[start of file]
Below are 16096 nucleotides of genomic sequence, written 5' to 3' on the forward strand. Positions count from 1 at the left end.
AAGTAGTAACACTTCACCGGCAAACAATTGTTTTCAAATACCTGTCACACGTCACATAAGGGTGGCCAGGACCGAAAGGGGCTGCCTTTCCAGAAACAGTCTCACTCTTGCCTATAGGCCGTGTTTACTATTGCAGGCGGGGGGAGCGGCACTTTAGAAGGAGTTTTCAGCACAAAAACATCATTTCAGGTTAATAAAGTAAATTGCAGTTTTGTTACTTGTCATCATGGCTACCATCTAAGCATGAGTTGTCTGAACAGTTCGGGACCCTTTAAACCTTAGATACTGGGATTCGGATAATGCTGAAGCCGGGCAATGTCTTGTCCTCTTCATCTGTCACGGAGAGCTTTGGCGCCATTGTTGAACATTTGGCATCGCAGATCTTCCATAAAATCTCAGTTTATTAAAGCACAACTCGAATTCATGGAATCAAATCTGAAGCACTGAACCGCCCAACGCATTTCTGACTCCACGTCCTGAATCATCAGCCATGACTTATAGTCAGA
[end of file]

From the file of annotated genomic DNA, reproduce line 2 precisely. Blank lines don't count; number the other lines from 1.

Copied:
AAGTAGTAACACTTCACCGGCAAACAATTGTTTTCAAATACCTGTCACACGTCACATAAGGGTGGCCAGGACCGAAAGGGGCTGCCTTTCCAGAAACAGTCTCACTCTTGCCTATAGGCCGTGTTTACTATTGCAGGCGGGGGGAGCGGCACTTTAGAAGGAGTTTTCAGCACAAAAACATCATTTCAGGTTAATAAAGTAAATTGCAGTTTTGTTACTTGTCATCATGGCTACCATCTAAGCATGAGTTGTCTGAACAGTTCGGGACCCTTTAAACCTTAGATACTGGGATTCGGATAATGCTGAAGCCGGGCAATGTCTTGTCCTCTTCATCTGTCACGGAGAGCTTTGGCGCCATTGTTGAACATTTGGCATCGCAGATCTTCCATAAAATCTCAGTTTATTAAAGCACAACTCGAATTCATGGAATCAAATCTGAAGCACTGAACCGCCCAACGCATTTCTGACTCCACGTCCTGAATCATCAGCCATGACTTATAGTCAGA